Preventing Falls: Tips for Seniors
As we age, our bodies wear down and become easier to injure. While a tumble in the kitchen in our 20s or 30s can be painful (and maybe a little embarrassing), the same fall for a senior living alone can be devastating, potentially leading to declining health, loss of independence, or worse – death.
If you are a senior, a person with limited mobility, or a caregiver for someone at risk for falls, there are some things you can do to help prevent falls while promoting an overall healthier well-being.
If you have a history of falls or a fear of falling, explore causes and patterns. Ask yourself:
· Are the walkways uneven?
· Do you have to navigate a dark room or hallway to reach a light switch?
· Are there frayed rugs or carpeting that may trip you?
· Are walkways clear?
Making Your Living Area Safer
· Use lighting and assistive devices like walkers to create a safer home environment
· Get repairs made where possible
· Replace light switches with sensors that can turn the lights on for you
· Remove trip hazards, such as rugs
· Clear walkways of obstacles like boxes and stacks of magazines
Staying healthy and active can also help prevent falls. Getting enough sunlight, eating enough, and maintaining a healthy weight all help lower fall risk. Communicate with your providers to best manage your health and let them know about any changes.
· If you get up frequently at night to use the restroom, consider using a bedside commode to shorten the walk
· Drink plenty of fluids to avoid dehydration, and ask your healthcare provider to check for osteoporosis to help prevent broken bones if a fall should occur
· Ask your health care provider if a Vitamin D supplement can benefit you
While medications are a common and necessary tool for helping seniors manage medical conditions, they can also contribute to falls. When possible, avoid medications that are psychoactive or have side effects that may cause dizziness, blurred vision, drowsiness, confusion, or sudden drops in blood pressure when standing.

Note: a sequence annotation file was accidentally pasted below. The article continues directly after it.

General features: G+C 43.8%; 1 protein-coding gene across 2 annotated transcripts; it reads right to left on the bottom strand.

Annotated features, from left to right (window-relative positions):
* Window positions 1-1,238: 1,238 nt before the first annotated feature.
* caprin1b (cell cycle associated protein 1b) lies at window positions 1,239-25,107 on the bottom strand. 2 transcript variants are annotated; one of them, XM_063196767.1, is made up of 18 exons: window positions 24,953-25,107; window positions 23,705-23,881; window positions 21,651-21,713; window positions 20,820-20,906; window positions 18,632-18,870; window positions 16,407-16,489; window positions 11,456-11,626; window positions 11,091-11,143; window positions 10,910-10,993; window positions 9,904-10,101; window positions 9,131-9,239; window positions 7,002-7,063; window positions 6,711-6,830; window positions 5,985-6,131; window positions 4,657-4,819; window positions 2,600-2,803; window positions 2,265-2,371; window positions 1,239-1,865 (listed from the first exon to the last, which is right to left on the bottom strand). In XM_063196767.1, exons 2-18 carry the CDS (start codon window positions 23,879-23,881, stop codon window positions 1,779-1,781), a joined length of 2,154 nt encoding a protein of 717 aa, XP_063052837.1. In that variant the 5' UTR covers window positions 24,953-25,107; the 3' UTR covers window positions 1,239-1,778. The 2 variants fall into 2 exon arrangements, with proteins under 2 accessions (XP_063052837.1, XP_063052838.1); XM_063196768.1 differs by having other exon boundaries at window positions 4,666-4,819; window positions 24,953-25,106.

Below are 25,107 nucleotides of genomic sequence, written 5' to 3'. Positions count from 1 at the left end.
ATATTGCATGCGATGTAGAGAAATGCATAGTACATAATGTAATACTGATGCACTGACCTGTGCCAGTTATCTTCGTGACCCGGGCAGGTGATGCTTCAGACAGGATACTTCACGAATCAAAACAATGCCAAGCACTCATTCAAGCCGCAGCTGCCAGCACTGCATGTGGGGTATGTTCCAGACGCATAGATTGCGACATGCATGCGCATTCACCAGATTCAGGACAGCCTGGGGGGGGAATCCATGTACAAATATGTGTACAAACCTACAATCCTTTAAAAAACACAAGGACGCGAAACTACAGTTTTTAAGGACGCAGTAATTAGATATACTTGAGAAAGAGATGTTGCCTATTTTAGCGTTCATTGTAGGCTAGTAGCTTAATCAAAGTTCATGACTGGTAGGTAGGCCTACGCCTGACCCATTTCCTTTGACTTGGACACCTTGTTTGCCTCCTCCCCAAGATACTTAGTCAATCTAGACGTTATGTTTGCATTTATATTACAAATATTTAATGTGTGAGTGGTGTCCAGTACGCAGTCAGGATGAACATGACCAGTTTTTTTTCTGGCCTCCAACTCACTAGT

· Take all medications as directed
· Talk to your provider about stopping any unnecessary medications
· Review your medications annually with your pharmacist and health care provider during your annual wellness visit
· Always talk with your provider before stopping any medication
· Medication alternatives such as yoga, massage, and meditation can help manage anxiety, pain, insomnia, and other conditions as well as help you maintain balance
Help stay independent and capable of everyday living activities like using the restroom, brushing teeth, dressing, and undressing with regular exercise and activity. Low-impact exercises such as Tai Chi, balance exercises, the Otago exercise program, and resistance bands can be done in the home, often with a DVD or online video routines.
Isolation is unhealthy for people of all ages, both physically and mentally. When able, spend time with friends and family, and participate in group activities at your church or senior center. Continue doing things you enjoy and seek behavioral health or counseling services if you are feeling depressed or anxious.
By following these recommendations, you can improve your quality of life and safety. While falls are sometimes unavoidable and do affect millions of people every day, making some easy changes to the home environment, diet, and daily routines while partnering with health care professionals can make all the difference.
If you would like to learn more about services for seniors, contact HopeHealth at (843) 667-9414 or visit hope-health.org.
Dana Jones is a family nurse practitioner certified by the American Association of Nurse Practitioners. Originally from Marion, S.C., she is a member of the American Academy of Nurse Practitioners and Sigma Theta Tau International Honor Society of Nursing. Jones began her nursing career more than 20 years ago and serves patients at HopeHealth at Bethea Retirement Community.